Each year, over the ages, at Passover time—which begins today—religious Jews have concluded their observance with the prayer, L’shanah haba’ah b’Yerushalayim!—”Next year in Jerusalem!”
Until the 20th century, though, few really believed in the notion of return to Jerusalem any more than most Christians truly believe in the Second Coming. After the destruction of Jerusalem by the Romans in AD 70, the Jews were thrust into the outer world—many into Arab countries (later to become Muslim countries) where they were largely extended protection and tolerance, as well as into the Roman and then Christian world, where they were accepted for many centuries. There were outbursts of truly virulent anti Semitism, but these came centuries apart.
Over two millennia, many big tribal groups have been dispersed: the Slavs, the Moguls, the Bantu, the Tamils, the Celts. The list is a long one, but only the Jews possess so clear an idea of where they want to go back to.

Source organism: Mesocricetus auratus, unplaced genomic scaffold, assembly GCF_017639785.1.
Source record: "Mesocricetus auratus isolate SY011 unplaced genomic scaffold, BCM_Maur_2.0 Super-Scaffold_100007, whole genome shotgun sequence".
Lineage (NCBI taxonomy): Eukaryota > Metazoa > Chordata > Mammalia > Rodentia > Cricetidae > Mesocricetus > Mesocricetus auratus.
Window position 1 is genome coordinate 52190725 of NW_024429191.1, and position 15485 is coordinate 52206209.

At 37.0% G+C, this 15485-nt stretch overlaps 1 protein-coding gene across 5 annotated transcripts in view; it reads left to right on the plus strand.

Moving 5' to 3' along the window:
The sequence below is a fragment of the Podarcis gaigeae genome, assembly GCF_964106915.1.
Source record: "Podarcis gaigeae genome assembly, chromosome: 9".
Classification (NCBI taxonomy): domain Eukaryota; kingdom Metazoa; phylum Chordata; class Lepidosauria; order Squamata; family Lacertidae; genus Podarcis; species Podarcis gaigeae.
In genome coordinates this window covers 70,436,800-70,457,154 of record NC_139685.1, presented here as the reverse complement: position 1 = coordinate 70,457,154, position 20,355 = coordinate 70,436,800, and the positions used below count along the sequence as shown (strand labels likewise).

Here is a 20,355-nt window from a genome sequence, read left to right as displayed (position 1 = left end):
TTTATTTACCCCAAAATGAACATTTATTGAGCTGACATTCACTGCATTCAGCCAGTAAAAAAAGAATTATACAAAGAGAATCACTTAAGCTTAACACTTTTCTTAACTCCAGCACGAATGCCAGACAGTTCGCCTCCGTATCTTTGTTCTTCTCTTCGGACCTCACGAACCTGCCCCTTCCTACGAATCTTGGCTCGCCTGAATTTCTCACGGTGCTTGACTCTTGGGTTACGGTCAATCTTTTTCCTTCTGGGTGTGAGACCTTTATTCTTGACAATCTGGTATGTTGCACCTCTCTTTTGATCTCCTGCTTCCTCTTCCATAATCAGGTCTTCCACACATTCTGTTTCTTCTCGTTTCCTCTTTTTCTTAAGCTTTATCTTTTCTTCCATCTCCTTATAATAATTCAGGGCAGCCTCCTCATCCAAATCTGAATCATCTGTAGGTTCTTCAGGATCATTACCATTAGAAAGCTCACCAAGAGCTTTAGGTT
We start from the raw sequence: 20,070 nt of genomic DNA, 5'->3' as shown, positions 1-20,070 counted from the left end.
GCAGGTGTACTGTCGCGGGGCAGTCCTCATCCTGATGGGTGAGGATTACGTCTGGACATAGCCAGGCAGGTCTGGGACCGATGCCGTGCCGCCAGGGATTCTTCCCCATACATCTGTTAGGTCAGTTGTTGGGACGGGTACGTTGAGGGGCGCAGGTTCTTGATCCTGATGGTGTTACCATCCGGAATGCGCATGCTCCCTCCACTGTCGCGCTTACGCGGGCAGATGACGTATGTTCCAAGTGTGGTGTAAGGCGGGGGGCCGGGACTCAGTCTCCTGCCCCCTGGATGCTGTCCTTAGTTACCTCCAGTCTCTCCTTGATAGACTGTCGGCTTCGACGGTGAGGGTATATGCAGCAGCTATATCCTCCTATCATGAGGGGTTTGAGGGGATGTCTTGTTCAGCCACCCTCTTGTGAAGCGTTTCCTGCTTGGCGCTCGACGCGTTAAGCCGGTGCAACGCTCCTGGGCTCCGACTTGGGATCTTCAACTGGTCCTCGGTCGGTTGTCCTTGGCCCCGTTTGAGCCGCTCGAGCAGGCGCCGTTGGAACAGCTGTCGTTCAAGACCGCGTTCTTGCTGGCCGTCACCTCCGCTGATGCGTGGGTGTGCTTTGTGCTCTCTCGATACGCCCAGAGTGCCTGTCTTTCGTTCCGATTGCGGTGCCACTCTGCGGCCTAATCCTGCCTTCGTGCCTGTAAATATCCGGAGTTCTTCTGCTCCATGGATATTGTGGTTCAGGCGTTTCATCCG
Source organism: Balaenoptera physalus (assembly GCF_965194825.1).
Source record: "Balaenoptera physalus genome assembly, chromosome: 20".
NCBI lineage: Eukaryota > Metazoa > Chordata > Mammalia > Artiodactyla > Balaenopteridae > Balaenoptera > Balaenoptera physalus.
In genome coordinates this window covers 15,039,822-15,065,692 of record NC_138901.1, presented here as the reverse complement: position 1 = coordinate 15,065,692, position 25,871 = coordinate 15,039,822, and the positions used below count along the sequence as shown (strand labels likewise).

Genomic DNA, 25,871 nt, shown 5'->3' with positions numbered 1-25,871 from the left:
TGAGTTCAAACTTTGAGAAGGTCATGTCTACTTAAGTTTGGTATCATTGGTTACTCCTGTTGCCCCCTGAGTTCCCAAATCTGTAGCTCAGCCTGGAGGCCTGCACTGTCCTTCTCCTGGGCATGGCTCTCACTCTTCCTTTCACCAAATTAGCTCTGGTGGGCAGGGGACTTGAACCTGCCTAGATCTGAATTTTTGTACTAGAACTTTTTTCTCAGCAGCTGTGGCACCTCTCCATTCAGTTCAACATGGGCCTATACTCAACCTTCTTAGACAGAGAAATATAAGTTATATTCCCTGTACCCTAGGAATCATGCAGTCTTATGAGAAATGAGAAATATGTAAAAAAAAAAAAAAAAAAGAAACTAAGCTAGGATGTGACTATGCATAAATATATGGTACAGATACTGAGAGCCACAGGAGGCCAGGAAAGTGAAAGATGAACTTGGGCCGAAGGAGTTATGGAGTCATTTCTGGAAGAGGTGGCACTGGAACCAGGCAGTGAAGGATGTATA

During the last thousand years, while the Jews were in the diaspora, the Arabs reinforced their settlements on the same land that some Jews yearned for, just as pre-Arab tribes had settled it in the time before Moses. When in 1897 the rabbis of Vienna sent a fact-finding mission to Palestine they reported back that the bride “was beautiful but married to another man.” Likewise, Theodore Herzl, the convenor of the first Zionist Conference in the same year, was not obsessed by a return to Palestine. Almost anywhere would do. Argentina was the first choice with its empty fertile spaces. The Uasin Gishu plateau near Nairobi, Kenya, was another.
But the Zionist conference overruled him. And the course of the First World War and the likely break up of the Ottoman empire led the British to think that Jewish control of Palestine would be more secure for British interests than Arab. In 1917 came the Balfour Declaration whereby the British cabinet declared that they viewed “with favour the establishment in Palestine of a national home for the Jewish people.” The East was to be Westernised; this, at least, was how London saw it.
The only Jewish member of the cabinet demurred. Edwin Samuel Montague denounced the whole project as the reconstruction of the Tower of Babel. Lord Curzon, the former Indian…